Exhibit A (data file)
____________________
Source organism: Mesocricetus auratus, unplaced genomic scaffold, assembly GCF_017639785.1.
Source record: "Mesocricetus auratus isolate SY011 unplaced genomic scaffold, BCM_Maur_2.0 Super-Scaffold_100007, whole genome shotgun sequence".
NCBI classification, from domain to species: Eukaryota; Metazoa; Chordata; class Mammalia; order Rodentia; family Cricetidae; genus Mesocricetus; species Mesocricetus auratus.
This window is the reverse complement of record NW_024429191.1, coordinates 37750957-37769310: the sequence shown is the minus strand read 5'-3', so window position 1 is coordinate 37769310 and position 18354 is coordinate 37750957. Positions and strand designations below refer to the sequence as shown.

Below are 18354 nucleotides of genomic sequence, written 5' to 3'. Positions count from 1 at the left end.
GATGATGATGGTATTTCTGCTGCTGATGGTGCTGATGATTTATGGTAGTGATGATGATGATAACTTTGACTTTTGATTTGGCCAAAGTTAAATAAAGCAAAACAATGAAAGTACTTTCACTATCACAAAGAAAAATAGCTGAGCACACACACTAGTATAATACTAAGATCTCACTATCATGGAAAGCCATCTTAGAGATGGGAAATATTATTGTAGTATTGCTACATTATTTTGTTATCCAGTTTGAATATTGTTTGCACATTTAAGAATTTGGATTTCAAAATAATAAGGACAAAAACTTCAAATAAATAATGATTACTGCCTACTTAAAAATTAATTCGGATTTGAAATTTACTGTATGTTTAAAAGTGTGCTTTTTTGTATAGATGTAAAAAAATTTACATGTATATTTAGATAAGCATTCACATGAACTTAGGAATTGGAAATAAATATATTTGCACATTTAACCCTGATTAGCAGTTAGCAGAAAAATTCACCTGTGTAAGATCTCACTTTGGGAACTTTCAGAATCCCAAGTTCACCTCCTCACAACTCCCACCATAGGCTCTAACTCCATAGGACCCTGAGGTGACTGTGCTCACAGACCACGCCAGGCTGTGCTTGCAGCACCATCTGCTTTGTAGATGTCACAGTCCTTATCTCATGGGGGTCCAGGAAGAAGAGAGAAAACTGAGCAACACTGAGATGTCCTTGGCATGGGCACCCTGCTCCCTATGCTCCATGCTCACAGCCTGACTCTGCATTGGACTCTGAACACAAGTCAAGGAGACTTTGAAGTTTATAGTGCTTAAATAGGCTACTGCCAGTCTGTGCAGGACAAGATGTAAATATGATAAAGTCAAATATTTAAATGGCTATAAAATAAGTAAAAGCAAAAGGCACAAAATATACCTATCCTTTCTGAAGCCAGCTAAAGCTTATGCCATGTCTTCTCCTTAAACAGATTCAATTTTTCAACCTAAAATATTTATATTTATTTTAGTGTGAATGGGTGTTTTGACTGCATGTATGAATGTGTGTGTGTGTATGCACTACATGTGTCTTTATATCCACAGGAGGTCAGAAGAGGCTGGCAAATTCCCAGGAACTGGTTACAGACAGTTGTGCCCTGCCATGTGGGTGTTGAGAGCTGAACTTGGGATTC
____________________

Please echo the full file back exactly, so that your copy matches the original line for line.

Source organism: Mesocricetus auratus, unplaced genomic scaffold, assembly GCF_017639785.1.
Source record: "Mesocricetus auratus isolate SY011 unplaced genomic scaffold, BCM_Maur_2.0 Super-Scaffold_100007, whole genome shotgun sequence".
NCBI classification, from domain to species: Eukaryota; Metazoa; Chordata; class Mammalia; order Rodentia; family Cricetidae; genus Mesocricetus; species Mesocricetus auratus.
This window is the reverse complement of record NW_024429191.1, coordinates 37750957-37769310: the sequence shown is the minus strand read 5'-3', so window position 1 is coordinate 37769310 and position 18354 is coordinate 37750957. Positions and strand designations below refer to the sequence as shown.

Below are 18354 nucleotides of genomic sequence, written 5' to 3'. Positions count from 1 at the left end.
GATGATGATGGTATTTCTGCTGCTGATGGTGCTGATGATTTATGGTAGTGATGATGATGATAACTTTGACTTTTGATTTGGCCAAAGTTAAATAAAGCAAAACAATGAAAGTACTTTCACTATCACAAAGAAAAATAGCTGAGCACACACACTAGTATAATACTAAGATCTCACTATCATGGAAAGCCATCTTAGAGATGGGAAATATTATTGTAGTATTGCTACATTATTTTGTTATCCAGTTTGAATATTGTTTGCACATTTAAGAATTTGGATTTCAAAATAATAAGGACAAAAACTTCAAATAAATAATGATTACTGCCTACTTAAAAATTAATTCGGATTTGAAATTTACTGTATGTTTAAAAGTGTGCTTTTTTGTATAGATGTAAAAAAATTTACATGTATATTTAGATAAGCATTCACATGAACTTAGGAATTGGAAATAAATATATTTGCACATTTAACCCTGATTAGCAGTTAGCAGAAAAATTCACCTGTGTAAGATCTCACTTTGGGAACTTTCAGAATCCCAAGTTCACCTCCTCACAACTCCCACCATAGGCTCTAACTCCATAGGACCCTGAGGTGACTGTGCTCACAGACCACGCCAGGCTGTGCTTGCAGCACCATCTGCTTTGTAGATGTCACAGTCCTTATCTCATGGGGGTCCAGGAAGAAGAGAGAAAACTGAGCAACACTGAGATGTCCTTGGCATGGGCACCCTGCTCCCTATGCTCCATGCTCACAGCCTGACTCTGCATTGGACTCTGAACACAAGTCAAGGAGACTTTGAAGTTTATAGTGCTTAAATAGGCTACTGCCAGTCTGTGCAGGACAAGATGTAAATATGATAAAGTCAAATATTTAAATGGCTATAAAATAAGTAAAAGCAAAAGGCACAAAATATACCTATCCTTTCTGAAGCCAGCTAAAGCTTATGCCATGTCTTCTCCTTAAACAGATTCAATTTTTCAACCTAAAATATTTATATTTATTTTAGTGTGAATGGGTGTTTTGACTGCATGTATGAATGTGTGTGTGTGTATGCACTACATGTGTCTTTATATCCACAGGAGGTCAGAAGAGGCTGGCAAATTCCCAGGAACTGGTTACAGACAGTTGTGCCCTGCCATGTGGGTGTTGAGAGCTGAACTTGGGATTC